American bald eagles are now thriving according to a new report by the U.S. Fish and Wildlife Service.
The number of American bald eagles has more than quadrupled since 2009, with an estimated 316,700 soaring over the lower 48 states, government scientists said in the report.
“This is truly a historic conservation success story,” US Secretary of the Interior Deb Haaland said in a news briefing.
“The bald eagle has always been considered a sacred species to American Indian people and similarly it’s sacred to our nation … The strong return of this treasured bird reminds us of our nation’s shared resilience and the importance of being responsible stewards of our lands and waters that bind us together.”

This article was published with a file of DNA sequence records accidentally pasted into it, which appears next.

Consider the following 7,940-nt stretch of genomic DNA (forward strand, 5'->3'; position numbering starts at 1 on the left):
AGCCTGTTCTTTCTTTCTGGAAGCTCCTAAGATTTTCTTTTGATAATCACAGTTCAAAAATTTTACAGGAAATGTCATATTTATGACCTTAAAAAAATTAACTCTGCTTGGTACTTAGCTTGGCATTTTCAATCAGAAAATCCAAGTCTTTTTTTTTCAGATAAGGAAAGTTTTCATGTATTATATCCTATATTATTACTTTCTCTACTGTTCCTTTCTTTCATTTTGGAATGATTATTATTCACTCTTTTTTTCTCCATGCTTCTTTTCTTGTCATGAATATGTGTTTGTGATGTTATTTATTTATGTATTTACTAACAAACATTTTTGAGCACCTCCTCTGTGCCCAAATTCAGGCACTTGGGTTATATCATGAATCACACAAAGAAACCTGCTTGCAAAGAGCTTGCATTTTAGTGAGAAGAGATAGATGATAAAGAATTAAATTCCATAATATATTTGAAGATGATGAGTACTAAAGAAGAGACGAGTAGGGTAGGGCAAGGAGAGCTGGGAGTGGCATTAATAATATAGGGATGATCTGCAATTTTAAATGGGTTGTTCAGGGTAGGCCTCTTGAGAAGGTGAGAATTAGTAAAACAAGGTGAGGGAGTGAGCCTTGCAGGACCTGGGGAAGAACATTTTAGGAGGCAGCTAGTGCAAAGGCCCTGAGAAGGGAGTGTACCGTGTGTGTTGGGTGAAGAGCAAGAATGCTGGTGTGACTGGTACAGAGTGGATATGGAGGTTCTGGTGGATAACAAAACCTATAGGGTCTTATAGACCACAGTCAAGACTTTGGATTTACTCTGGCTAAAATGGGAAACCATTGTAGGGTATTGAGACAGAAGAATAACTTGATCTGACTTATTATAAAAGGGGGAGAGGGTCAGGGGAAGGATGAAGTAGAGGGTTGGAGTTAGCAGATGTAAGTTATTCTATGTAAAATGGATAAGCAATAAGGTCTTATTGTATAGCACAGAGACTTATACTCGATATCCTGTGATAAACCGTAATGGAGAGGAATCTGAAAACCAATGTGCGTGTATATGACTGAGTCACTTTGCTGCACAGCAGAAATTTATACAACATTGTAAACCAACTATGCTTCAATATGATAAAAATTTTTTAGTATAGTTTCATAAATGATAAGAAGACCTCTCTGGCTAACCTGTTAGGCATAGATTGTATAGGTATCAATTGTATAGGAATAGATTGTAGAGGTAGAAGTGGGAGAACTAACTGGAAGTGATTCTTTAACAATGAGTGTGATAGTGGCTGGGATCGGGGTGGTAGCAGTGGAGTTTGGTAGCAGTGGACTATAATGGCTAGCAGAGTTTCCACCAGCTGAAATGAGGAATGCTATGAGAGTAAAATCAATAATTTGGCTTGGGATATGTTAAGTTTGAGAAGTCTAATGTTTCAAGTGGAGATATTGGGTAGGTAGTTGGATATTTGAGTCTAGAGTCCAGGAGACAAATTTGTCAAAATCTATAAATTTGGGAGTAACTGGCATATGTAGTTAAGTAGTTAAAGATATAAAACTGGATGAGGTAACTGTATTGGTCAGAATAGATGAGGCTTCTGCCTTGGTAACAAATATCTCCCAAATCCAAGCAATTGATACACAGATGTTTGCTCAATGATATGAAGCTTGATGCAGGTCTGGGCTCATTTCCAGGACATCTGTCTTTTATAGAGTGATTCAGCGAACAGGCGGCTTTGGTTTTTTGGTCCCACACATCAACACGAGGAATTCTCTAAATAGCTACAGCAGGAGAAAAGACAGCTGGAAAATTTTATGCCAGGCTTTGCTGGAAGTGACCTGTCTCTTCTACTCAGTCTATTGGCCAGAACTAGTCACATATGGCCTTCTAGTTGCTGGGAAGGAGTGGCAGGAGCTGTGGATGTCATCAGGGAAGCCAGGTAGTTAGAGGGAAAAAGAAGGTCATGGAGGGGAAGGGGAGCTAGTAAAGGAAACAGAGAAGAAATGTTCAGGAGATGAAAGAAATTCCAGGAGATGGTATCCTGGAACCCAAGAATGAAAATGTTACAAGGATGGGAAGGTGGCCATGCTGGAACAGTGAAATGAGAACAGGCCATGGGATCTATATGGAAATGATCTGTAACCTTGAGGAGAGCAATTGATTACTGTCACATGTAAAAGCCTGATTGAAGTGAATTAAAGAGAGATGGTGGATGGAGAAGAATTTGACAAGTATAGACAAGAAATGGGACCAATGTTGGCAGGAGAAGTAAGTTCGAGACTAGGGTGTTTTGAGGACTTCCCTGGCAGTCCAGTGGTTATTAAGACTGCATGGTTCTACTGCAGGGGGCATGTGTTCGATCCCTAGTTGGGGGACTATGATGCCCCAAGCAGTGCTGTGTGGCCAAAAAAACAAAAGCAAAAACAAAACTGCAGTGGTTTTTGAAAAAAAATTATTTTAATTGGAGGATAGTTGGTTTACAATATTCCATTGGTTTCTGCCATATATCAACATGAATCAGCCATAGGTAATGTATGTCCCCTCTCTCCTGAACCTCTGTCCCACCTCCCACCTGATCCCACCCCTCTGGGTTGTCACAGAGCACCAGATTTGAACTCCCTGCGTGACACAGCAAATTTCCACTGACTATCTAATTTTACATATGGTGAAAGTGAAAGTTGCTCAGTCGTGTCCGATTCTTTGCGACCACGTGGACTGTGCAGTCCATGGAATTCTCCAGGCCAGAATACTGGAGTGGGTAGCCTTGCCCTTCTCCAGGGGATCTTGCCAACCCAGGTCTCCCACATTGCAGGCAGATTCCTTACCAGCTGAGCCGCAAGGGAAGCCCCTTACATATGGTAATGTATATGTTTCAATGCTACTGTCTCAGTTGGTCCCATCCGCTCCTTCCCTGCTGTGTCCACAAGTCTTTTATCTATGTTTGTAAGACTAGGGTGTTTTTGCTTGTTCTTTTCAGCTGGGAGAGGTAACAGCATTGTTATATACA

Bald eagles reached an all-time low of 417 known nesting pairs in 1963 in the lower 48 states due to hunting, habitat loss and insecticides.
But after decades of protection, including banning the pesticide DDT and placement of the eagle on the endangered species list, the bald eagle population has continued to grow.
The bald eagle was removed from the list of threatened or endangered species in 2007.